Congress and USPS: A partnership that no longer works.

February 10, 2013 

Nowhere is the evidence of governmental ineptness more visible than the hoops the United States Postal Service has to jump through. The USPS is described as a quasi-governmental agency, one that is specified in the Constitution, however, in an effort to get out from under chronic budget shortfalls, Congress passed the Postal Accountability and Enhancement Act that gives an appointed 11-member board authority to run the system that has the largest fleet of vehicles in the nation.

Unfortunately, the real power to run the USPS sits in the Capitol in Washington, D.C., and every decision -- from which post offices to close to how much does it really cost to deliver a first-class letter -- becomes a political football. Benjamin Franklin, the first postmaster general would be appalled.

Now comes the effort to end Saturday delivery. Postmaster General Patrick Donahoe announced the change Wednesday, however, several members of Congress as well as business organizations and postal unions oppose the move that would save USPS $2 billion annually. And the battle has been extended to whether the nix of Saturday delivery has to be approved by Congress or not.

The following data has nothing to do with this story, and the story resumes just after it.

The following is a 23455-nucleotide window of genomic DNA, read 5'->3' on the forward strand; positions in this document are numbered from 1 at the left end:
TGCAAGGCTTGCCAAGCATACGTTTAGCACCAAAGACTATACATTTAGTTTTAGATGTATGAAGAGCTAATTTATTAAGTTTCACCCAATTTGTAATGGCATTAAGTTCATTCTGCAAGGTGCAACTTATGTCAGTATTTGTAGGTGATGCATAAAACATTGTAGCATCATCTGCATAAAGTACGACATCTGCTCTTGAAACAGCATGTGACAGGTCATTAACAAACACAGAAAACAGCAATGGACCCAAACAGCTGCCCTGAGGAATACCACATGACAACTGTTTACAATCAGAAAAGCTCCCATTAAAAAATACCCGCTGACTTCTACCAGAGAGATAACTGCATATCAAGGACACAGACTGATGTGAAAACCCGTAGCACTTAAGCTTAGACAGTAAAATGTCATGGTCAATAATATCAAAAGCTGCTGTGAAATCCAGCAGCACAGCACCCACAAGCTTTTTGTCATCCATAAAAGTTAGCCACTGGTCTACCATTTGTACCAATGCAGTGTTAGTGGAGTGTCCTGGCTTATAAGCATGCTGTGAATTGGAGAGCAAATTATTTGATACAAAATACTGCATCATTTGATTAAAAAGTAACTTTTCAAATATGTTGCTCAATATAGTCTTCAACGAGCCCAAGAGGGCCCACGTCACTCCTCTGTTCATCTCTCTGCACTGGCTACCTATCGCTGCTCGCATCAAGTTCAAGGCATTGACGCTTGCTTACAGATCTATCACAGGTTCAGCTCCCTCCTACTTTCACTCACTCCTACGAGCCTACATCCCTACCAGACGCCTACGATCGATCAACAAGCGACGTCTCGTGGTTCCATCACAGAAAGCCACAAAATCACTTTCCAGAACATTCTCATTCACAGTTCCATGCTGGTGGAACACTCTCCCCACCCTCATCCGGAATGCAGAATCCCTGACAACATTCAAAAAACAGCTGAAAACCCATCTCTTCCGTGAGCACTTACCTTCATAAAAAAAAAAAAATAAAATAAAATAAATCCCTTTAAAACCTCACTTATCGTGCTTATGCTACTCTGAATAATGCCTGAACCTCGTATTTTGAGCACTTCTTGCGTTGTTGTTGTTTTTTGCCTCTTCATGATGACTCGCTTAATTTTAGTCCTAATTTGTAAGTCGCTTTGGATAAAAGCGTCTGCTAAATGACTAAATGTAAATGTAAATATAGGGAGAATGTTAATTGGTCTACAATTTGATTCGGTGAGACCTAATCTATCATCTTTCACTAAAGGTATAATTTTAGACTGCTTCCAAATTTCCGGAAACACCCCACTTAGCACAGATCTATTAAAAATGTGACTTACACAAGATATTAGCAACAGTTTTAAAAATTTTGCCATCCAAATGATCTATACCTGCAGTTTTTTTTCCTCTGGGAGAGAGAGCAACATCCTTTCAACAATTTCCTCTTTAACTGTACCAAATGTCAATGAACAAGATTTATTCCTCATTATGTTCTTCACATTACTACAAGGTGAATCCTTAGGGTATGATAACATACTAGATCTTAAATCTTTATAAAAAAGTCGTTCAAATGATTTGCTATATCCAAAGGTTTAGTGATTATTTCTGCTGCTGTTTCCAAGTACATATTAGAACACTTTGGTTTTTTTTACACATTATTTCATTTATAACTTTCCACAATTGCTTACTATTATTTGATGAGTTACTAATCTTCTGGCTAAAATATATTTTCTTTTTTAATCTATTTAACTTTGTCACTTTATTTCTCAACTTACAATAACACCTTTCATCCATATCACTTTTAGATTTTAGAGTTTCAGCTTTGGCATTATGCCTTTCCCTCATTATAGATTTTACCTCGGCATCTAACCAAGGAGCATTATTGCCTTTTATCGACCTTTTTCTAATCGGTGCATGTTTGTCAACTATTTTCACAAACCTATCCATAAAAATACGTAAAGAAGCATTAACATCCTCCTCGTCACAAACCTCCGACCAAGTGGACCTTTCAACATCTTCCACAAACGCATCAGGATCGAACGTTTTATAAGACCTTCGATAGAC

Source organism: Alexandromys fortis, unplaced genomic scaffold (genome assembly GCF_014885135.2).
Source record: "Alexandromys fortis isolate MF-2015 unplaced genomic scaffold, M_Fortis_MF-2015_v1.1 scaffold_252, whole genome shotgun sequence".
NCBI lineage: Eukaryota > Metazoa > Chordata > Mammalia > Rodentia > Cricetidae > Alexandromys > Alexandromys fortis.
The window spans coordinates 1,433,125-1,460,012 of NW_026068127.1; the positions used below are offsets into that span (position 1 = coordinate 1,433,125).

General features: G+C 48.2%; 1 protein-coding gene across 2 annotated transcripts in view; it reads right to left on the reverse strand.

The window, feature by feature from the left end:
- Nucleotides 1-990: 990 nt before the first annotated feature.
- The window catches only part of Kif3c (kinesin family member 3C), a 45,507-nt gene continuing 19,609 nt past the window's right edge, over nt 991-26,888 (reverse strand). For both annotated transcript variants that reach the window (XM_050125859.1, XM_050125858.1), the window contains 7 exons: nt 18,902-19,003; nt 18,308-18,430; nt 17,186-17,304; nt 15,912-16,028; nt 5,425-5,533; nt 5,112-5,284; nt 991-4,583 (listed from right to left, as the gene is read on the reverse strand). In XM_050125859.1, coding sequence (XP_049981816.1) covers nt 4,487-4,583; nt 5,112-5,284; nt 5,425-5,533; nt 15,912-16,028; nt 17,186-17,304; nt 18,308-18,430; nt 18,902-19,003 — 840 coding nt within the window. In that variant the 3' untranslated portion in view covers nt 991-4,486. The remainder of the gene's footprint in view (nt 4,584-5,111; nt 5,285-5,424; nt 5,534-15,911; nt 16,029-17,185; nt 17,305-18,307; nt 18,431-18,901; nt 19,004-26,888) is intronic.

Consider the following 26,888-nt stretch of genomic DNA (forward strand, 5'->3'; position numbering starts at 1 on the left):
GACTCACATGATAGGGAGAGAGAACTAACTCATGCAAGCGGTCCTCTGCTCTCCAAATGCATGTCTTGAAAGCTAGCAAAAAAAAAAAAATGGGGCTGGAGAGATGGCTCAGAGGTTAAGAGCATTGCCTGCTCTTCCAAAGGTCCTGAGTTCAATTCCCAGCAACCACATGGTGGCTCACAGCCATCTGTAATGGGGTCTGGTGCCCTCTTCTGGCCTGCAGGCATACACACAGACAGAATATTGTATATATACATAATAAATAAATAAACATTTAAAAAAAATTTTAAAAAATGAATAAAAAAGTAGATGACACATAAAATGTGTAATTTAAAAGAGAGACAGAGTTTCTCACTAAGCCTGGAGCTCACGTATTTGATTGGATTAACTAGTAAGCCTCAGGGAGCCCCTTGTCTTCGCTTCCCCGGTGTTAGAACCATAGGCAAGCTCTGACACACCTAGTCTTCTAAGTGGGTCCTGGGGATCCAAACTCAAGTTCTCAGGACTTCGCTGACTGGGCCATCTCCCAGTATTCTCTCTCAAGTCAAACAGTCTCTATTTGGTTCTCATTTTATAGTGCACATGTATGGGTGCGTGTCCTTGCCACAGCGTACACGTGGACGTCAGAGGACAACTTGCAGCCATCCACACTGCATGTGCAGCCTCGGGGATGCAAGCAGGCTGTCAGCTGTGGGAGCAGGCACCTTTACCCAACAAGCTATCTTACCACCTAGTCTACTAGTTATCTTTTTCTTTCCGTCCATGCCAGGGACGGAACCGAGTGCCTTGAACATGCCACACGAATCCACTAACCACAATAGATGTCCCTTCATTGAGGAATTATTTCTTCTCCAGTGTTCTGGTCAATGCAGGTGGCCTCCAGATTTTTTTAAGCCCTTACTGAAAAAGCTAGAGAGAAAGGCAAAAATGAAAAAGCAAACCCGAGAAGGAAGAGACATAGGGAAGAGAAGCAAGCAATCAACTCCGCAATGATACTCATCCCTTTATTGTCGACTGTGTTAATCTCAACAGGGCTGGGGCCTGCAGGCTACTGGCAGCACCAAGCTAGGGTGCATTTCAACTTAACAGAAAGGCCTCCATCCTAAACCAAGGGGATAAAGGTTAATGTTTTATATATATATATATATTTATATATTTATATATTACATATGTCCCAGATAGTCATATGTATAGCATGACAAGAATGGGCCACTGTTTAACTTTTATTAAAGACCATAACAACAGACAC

Congress’ involvement makes the USPS less competitive. The agency isn’t nimble enough to make timely changes as its business model comes under attack from all sides as FedEx and UPS, the computer and smartphone chip away at its business. Plus, Congress put a huge millstone around the agency’s neck by requiring it to fund future health benefits to retirees, something other agencies and businesses are not required to do. While we understand the why of such a requirement, it costs $5.5 billion annually. That only hastens the day when Congress will have to further subsidize mail delivery if it wants it to continue its constitutional mandate, because the course the agency is on -- pulled by political realities -- is unsustainable.

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